Summertime heatwaves often mean one thing: a cooling dip in the ocean.
Unfortunately, amidst a pandemic, where we are told to socially distance from others, collectively rushing to popular sandy beaches can be a risky move – as was seen when half a million people were seen crammed on Dorset beaches just the other day.
It has even prompted Health Secretary Matt Hancock to threaten to close beaches altogether, in an effort to avoid a second wave of coronavirus.
However, the issue isn’t that we go to the beach, but rather that we’re doing it in packs, to the same areas.
So, why not just avoid the popular spots, and the crowds in the process?
We have rounded up seven of the UK’s most secluded, gorgeous beaches where you can have a great day out, while still being responsible and safe.
Worbarrow Bay, Tyneham, Dorset
A mere 20 minute walk from Tyneham village, you’ll find Worbarrow Bay.
This stretch of beach is England’s only natural World Heritage Site, recognised by UNESCO – so, as you can imagine, it’s a sigh to behold.
Because of its accolade, it is protected – and is only open on weekends and school holidays. Be sure to check the tourism website before you head over.
The views of the bay and the vast ocean are unparallaled and the tranquility will soothe your soul.
Skrinkle Haven and Church Doors, Manorbier
If you’re looking for a beach worthy of the ‘Gram, this is it.
Well, it’s not actually the beach that is the appeal but the surrounding limestone and red sandstone cliffs and caves, including the so-called Church Doors, a rocky cove that resembles – you guessed it – a door.
There are actually two beaches, separated by the cliffside, but you can easily walk between them during low tide.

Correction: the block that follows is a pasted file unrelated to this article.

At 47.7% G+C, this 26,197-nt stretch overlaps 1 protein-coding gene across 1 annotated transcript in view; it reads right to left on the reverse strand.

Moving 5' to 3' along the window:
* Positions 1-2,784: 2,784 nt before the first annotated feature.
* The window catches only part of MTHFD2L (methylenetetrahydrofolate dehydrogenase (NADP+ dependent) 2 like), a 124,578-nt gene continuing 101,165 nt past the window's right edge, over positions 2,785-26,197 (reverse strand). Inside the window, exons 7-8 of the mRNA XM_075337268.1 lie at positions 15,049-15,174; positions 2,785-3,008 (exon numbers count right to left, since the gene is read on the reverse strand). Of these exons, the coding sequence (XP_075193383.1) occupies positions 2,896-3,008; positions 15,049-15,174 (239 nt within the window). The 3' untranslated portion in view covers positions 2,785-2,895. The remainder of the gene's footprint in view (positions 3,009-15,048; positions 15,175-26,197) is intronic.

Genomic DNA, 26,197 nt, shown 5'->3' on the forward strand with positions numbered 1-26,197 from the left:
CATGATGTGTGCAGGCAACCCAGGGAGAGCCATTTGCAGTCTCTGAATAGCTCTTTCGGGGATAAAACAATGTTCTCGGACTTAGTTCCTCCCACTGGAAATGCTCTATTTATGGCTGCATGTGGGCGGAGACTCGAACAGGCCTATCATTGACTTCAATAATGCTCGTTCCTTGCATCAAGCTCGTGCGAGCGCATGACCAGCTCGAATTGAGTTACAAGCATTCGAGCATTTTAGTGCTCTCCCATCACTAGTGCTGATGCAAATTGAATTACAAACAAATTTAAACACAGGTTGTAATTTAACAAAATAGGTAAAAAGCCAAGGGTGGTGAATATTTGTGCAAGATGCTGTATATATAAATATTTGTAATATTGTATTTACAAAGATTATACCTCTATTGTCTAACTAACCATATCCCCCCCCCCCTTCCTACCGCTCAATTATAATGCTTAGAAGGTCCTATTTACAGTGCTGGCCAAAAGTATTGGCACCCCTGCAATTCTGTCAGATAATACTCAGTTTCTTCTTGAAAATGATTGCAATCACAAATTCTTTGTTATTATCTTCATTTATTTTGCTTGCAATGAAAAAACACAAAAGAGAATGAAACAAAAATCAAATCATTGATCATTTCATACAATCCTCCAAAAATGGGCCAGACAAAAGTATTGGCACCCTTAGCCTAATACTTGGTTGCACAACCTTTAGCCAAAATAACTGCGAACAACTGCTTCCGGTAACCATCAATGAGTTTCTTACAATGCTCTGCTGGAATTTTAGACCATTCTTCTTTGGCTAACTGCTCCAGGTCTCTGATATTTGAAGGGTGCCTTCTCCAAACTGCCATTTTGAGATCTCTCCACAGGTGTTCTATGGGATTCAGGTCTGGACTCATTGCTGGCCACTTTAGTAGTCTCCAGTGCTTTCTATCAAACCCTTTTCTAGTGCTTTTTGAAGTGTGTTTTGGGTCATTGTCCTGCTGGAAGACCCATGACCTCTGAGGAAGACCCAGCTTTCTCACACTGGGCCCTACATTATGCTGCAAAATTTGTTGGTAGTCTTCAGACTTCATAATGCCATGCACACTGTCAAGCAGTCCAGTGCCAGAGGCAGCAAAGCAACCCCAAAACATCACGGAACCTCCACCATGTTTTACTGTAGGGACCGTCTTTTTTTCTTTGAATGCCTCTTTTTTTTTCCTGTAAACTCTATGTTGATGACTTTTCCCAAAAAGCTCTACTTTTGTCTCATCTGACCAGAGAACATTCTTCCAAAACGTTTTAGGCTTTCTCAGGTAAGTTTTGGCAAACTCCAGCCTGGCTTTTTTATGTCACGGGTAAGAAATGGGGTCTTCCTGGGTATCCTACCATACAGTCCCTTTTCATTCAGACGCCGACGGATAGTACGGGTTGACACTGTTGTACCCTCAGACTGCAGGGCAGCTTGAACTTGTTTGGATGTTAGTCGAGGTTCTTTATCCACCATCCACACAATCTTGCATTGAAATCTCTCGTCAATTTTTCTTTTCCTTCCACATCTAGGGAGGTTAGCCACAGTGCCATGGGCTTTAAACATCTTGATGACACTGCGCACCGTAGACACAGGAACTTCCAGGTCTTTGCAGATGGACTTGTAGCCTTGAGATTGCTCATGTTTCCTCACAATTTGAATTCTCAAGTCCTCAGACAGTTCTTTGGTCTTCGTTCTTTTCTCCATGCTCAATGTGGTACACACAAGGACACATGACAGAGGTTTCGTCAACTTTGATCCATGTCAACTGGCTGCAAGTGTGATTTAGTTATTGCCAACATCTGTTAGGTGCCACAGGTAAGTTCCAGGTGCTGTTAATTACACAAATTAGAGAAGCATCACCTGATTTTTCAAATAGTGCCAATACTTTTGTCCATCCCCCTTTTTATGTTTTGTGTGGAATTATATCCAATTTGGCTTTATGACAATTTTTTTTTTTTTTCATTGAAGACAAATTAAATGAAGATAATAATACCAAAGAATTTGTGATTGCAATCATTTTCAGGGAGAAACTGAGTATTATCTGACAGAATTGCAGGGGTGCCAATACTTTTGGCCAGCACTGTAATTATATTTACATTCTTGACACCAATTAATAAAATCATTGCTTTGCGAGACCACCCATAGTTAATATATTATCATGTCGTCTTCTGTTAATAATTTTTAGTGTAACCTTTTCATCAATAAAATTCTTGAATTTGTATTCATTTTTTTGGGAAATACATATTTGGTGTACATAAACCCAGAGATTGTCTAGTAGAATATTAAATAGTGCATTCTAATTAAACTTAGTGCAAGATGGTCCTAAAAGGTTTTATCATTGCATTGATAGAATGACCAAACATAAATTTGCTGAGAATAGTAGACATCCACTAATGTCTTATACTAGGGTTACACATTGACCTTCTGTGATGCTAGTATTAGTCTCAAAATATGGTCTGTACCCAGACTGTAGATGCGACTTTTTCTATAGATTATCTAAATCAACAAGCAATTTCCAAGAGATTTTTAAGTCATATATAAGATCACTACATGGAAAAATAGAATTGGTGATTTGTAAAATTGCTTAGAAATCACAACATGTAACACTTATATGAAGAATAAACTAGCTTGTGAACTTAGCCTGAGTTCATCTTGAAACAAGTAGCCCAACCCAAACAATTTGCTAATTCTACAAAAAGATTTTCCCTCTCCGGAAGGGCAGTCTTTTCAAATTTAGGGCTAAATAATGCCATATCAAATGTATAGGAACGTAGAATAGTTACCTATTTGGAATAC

Important note: don’t visit at high tide, as you could be swept into the ocean.
Porthbeor beach, Cornwall
Nestled away on Cornwall’s Roseland Peninsula, you’ll find Porthbeor beach.
It’s a gorgeous spot, but unfortunately it’s not very accessible as you need to walk down a steep path from the top of cliffs to get here – but that is also part of its appeal (as it means less visitors).
Once you reach the bottom, you’ll be treated to a hidden gem, with a golden beach and aqua blue waters.
If you come here at low tide, you’ll also see the many rock pools that are scattered across the coastline.
However, some bad news: at the moment, access to the beach is currently closed, due to risk of injury as the cliff face is slipping – but keep an eye on the official website for more news.
In the meantime, Towan beach is around the corner.
Coves Haven, Holy Island, Northumberland
On the far northern side of Holy Island, you will find Coves Haven.
It can get quite windy on the island, but this beach offers shelter from harsh weather thanks to the surrounding sand dunes.
If you’re going on an adventure with your pooch, we’ve got good news: they are allowed (but must be kept on a lead).
Bird lovers will also enjoy this remote beach, as it is a protected nature reserve with plenty of feathered friends.
Seacliff Beach, North Berwick
If you’re planning a trip to Scotland, once lockdown allows, swing by Seacliff Beach, five miles east of North Berwick.
It’s the very definition of picturesque, with plenty to explore beyond the beach itself, including the ruins of Tantallon Castle, as well as an old stately mansion.
There’s also the tiny harbour, believed to be the smallest in the UK.
Bring a surfboard, kayak and/or your dog.
Broad Sands, Combe Martin, Devon
If the lack of holidays abroad in 2020 makes you want to weep, dry your eyes.
Hidden away between Watermouth and Combe Martin, and surrounded by green cliffs, is Broad Sands – a beach that looks as if it could be located in an exotic country.
Immerse yourself in the natural beauty, but beware: you’ll have to go down around 200 steps to get here.
It’ll be worth it.
Botany Bay, Broadstairs, Kent
If you need to escape the hustle and bustle of London, Botany Bay is a mere two hours away.
The serene, remote beach is the perfect place to relax and forget all about the pandemic and worries about the future, if even for a few hours.
Bring your camera and take shots of the striking white cliffs and chalks stacks, or go hunting for fossils.
Best time to visit is at low tide, as the end of the beach is cut off during high tide.
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